Charley Hoffman: ‘Not one person at a country club would have took another penalty’
Charley Hoffman, one day after blasting the PGA Tour, its rules officials and the USGA from either his cellphone or a computer, doubled down in the flesh on Saturday.
“What I meant and what I said, I mean, I think I explained it fairly well,” he said.
Frustrated by an incident during Friday’s second round of the WM Phoenix Open where he misinterpreted the rules and was forced to take two penalty strokes after a drive into the water on the 13th hole at TPC Scottsdale, Hoffman unloaded on social media. Among his 280 words on Instagram, he wrote: “It’s still mind blowing that a group of amateurs rule the professional game of golf. I also blame the @pgatour rules officials for putting out a terrible penalty area line where this could even happen. No accountability at any level here. No protection for the players at all. You wonder why guys are wanting to jump ship and go play on another tour. Players need transparency, protection and consistency.”
After his third round on Saturday, Hoffman was asked by a reporter what he “really meant.”
“Obviously not a huge fan of the USGA and how they govern us all the time,” Hoffman said. “I was under the impression that the rule had changed. And I was frustrated when the rule hadn’t changed, why it hadn’t changed, and I think there’s some sort of — I mean obviously we have a PGA Tour liaison that helps with the USGA and helps in figuring out what the rules should and shouldn’t be. …
“But as — and as I told the rules officials last night, it’s like, everybody says, we’re going to change it for the better, we’re going to do this and that, we’re close or whatever, but nothing seems to get done.”
Included in Hoffman’s post were two references to proposed golf leagues that would rival the PGA Tour, and that incidents like Friday’s would be reason to “jump ship.” One of those tours, a league that is backed by the Saudi Arabia-based LIV Golf Investments group, has reportedly offered Tour players millions of dollars to join, and those reports appear to have reached the ears of Hoffman, who is also one of four player directors on the PGA Tour’s Player Advisory Council.
Would a player leave the Tour because of a rules concern? In Hoffman’s incident, his ire stemmed from what followed after he placed his ball after two attempts at a penalty drop — as he walked away, his in-play ball rolled into the water, and he was stung.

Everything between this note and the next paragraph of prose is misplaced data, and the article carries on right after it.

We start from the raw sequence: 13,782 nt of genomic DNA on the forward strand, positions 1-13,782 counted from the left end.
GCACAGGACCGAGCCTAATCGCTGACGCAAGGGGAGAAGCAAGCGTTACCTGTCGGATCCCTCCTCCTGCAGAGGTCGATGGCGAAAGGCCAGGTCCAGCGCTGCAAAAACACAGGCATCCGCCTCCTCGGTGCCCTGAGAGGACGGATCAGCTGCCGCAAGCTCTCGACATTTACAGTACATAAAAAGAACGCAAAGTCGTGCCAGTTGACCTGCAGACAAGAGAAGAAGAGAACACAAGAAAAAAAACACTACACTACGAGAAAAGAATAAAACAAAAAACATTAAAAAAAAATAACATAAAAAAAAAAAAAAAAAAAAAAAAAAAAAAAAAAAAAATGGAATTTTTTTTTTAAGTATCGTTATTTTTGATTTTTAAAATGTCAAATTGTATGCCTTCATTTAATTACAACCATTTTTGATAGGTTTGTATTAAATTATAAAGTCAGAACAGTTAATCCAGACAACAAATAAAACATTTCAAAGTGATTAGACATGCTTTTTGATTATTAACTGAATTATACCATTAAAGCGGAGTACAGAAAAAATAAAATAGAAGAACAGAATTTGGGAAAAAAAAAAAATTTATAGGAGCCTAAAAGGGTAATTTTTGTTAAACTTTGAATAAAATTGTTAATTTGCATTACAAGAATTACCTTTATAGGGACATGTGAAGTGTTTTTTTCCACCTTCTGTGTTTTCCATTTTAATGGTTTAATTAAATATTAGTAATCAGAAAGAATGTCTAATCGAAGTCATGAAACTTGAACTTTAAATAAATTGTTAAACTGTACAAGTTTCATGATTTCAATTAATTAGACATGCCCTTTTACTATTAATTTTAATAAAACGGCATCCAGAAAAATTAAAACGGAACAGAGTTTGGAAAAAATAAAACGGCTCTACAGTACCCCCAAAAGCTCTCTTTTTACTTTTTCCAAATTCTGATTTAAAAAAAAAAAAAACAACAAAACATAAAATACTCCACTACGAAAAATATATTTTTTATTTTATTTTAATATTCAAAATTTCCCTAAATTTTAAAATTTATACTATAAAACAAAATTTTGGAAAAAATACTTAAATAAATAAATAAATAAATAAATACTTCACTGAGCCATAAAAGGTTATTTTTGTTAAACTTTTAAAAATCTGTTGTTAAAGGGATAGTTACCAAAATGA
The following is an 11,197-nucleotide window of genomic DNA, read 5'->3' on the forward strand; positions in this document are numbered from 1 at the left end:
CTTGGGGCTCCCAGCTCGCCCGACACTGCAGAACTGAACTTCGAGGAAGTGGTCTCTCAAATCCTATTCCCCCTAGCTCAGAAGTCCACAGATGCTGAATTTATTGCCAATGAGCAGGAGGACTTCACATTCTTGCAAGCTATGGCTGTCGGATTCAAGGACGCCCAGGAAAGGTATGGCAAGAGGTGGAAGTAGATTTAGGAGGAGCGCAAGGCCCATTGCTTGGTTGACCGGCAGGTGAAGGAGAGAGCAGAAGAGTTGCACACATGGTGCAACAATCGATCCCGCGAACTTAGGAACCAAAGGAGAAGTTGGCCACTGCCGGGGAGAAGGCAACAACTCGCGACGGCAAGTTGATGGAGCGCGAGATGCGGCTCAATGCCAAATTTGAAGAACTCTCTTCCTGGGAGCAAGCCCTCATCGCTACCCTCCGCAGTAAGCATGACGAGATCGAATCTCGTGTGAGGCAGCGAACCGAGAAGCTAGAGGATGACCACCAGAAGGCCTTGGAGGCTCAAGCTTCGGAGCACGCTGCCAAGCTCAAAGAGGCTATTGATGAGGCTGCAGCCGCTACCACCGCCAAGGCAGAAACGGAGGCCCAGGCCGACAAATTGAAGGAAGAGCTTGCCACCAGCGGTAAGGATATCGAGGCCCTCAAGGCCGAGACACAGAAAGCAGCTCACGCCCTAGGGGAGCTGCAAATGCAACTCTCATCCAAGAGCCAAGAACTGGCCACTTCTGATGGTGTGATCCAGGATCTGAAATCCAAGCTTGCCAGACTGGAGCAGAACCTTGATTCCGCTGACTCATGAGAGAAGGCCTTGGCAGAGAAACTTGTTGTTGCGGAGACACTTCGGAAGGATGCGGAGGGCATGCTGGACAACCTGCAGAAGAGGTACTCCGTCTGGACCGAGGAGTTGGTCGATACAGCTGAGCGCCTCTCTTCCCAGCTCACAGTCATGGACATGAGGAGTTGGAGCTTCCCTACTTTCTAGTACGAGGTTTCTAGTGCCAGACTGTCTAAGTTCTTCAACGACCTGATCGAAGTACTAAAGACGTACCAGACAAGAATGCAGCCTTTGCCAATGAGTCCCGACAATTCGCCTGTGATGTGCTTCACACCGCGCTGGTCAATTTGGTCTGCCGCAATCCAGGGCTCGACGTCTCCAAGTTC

“I think it’s a whole, a whole — everything,” Hoffman said. “You got to look at yourself as a policy board member and look at yourself in the face — as I said, what can I do better as a player director, what can the executive committee do, executive directors do better to make sure that we are the best tour in the world. …
“I had no — I wasn’t near the golf ball, I had no intent to hit at the golf ball, and the ball moved after I dropped it twice, and I have to put it down where the ball landed. I have no control over that, I turn my back, and the ball goes in the water. How is that a rule that is good for the game of golf and how we play? I mean, not one person at a country club would have took another penalty for that. Why is it, in professional golf, are we doing that? It’s not the first time it’s happened.
“So you have to use what I have because obviously what we, what the players have said and our person that sits on their board and sits with them, it hasn’t gotten through to them.
“And I talked to the USGA last night and hopefully they got the point and hopefully it does change. So hopefully a little bit of hard times for me going through this, probably going to catch a ton of crap, will make the game better, and hopefully the PGA Tour and the policy board and everybody gets together and we keep everybody here and we play in the U.S. the best game of golf in the world and we have the best players play week-in and week-out here in the United States.”
When asked if he knew he made “a pretty big leap” from a rules infraction to players potentially leaving the PGA Tour, Hoffman said it was “strategically.” He and reporters then had the following exchange:
“I, if I just griped about a rule no one probably catches it. No one says anything,” he said.
“How much thought did you put in …” a reporter asked.
“A decent amount,” Hoffman said. “So I put a jab in there on purpose just so that the media would catch it.”